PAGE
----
Anyway, back to the tour. Our next step was Indianhead Lookout. We parked on the beach and hiked up to find a spectacular view of the Fraser coastline as far as the eye could see! Daring backpackers crawled out onto rock outcroppings for a look down at the deadly churning waters below. A hungry swallow utilized the ocean breeze to hover effortlessly as it scouted its prey. We have been blessed with so many amazing coastal views that it is becoming difficult to truly appreciate what we are looking at! We made our way down the lookout trail, excited to see what other gems Geoff had waiting for us down the road! After navigating a couple more technical inland tracks and a couple rivers, we arrived at the Champagne Pools. I strongly recommend checking out the photos and videos of this spot because its very difficult to describe in words. Basically, its a rocky enclave that protects a sugary sand beach. When the massive waves attempt to penetrate this oasis, their efforts are thwarted by the outer barrier of the enclave, creating a fireworks display of white surf that shoots into the air, some as high as 20 feet! After spending as much time as possible at the pools, Geoff tells us that we have to leave right away to beat the tides back to camp. If Geoff times the tides wrong, he would strand the whole group and total out the vehicles, as they would slowly sink down into the sand under their own weight.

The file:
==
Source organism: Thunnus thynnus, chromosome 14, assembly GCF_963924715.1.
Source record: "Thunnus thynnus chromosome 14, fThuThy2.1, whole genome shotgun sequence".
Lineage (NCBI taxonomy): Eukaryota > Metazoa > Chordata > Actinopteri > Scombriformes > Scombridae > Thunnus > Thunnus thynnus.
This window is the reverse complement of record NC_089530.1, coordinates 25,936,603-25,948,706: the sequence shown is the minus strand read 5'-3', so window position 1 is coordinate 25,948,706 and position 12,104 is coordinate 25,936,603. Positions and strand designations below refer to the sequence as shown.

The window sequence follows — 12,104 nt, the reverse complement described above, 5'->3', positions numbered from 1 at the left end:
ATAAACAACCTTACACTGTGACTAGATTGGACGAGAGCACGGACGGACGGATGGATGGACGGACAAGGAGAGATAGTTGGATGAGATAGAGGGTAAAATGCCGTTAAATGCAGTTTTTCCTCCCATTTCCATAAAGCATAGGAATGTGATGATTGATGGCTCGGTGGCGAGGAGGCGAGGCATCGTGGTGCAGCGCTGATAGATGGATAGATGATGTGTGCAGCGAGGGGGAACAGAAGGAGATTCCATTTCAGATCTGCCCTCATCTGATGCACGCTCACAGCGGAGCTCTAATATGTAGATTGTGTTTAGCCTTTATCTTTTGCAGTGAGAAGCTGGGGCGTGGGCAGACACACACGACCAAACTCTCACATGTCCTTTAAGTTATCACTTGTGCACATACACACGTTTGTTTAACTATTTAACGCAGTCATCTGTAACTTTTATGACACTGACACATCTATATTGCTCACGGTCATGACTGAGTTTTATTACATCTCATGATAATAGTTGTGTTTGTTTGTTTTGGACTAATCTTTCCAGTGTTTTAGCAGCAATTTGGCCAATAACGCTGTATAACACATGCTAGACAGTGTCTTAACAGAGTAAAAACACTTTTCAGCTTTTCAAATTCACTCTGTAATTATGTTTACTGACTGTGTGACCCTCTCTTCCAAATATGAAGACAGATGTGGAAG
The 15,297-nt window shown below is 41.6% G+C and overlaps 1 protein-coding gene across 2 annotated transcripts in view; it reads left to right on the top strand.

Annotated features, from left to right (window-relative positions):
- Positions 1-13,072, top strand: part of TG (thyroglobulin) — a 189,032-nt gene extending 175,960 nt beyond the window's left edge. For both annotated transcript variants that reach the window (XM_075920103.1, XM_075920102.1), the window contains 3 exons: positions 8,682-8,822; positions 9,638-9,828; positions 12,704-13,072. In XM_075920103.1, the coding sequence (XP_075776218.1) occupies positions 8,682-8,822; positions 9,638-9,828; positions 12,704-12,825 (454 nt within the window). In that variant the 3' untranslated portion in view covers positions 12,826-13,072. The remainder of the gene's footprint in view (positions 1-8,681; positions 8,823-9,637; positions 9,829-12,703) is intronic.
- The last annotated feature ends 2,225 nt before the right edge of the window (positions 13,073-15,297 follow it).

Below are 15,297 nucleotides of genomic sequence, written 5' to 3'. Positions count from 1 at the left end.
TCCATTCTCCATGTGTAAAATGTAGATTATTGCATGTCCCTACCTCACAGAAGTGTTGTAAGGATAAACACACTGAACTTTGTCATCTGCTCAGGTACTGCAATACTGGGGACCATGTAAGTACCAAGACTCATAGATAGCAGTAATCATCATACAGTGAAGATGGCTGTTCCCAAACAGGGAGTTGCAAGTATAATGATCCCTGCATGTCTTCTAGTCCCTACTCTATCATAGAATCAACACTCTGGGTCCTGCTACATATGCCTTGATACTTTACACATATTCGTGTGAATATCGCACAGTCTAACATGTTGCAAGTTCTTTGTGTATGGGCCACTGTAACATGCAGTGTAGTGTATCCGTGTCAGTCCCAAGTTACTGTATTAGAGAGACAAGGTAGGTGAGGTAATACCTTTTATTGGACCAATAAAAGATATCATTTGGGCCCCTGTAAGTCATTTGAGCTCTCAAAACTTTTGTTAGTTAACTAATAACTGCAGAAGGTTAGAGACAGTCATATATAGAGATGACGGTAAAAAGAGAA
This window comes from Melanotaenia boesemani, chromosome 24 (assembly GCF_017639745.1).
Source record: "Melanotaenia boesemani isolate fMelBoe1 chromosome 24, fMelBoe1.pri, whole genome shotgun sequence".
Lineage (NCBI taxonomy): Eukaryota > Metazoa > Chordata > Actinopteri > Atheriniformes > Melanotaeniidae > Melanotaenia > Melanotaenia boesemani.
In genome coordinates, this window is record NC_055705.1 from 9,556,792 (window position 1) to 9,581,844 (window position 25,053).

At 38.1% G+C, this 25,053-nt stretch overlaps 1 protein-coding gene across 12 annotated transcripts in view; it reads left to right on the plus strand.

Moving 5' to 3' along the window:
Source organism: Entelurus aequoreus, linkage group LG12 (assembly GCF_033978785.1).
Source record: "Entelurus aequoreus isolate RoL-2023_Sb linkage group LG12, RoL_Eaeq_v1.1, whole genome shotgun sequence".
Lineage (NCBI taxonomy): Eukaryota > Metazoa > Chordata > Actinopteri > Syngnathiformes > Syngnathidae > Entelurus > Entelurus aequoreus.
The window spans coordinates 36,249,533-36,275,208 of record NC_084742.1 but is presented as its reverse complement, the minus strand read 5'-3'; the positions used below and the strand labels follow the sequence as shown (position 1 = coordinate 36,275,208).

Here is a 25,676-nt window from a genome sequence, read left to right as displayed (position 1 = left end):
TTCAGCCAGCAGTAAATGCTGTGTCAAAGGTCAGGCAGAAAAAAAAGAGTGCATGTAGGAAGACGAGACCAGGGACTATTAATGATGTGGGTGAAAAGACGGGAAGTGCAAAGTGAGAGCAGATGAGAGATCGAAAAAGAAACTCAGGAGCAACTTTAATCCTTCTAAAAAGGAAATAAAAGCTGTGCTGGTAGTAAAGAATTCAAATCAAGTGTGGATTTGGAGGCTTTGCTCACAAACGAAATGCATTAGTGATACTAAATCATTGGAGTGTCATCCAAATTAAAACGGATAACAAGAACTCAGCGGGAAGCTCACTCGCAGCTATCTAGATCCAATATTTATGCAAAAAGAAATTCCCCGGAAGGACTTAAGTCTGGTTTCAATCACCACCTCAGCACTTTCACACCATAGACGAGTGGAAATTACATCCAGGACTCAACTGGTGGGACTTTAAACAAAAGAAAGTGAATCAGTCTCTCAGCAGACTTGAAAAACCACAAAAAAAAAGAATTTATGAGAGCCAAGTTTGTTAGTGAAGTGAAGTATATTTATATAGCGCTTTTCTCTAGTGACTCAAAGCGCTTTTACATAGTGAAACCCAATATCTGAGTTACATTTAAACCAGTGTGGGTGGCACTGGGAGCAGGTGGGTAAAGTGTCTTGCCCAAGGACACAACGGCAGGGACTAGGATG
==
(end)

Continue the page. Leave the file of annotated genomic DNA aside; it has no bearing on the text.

After another camp dinner, Geoff facilitated some party games and the group finally started warming up. It surprises me how some of the groups that we have been with on tours seem to be so reserved. Anne and I frequently have to facilitate introductions and conversation. We figure that if you are out trying to experience new things, that meeting new people is one of the main aspects of these experiences. This trip would not be the same up to this point without the added flavor of the friends that we have created. Imagine trying to eat sushi without soy sauce…its just not the same! After the party games, Geoff and I had a chance to connect one on one and he told some very interesting stories that he had collected in his black book from previous tours. By this point in the trip, I had become Geoff's "right hand man" and he definitely knew who to go to if he needed help with something. I'm sure that was a nice change of pace for him! There were more close encounters with dingos on this night as well! They taught us to use the bathrooms in pairs because the dingos are a lot less confident when there is more than one person. Anne and Amanda were bathroom buddies but that didn't stop the dingo from getting a closer look at these two American beauties! They turned around to find a dingo casually observing them - a mere 6 feet away! Think of the dingos as tame raccoons at a Wisconsin state park…they will approach your camp for food but they are very skittish and rarely aggressive, unless you give them an opportunity to take advantage of you. On this night, the party outlasted us as we covered ourselves with the ridiculously thin sleeping bags, anxiously awaiting to see what adventures the sunrise would bring with it.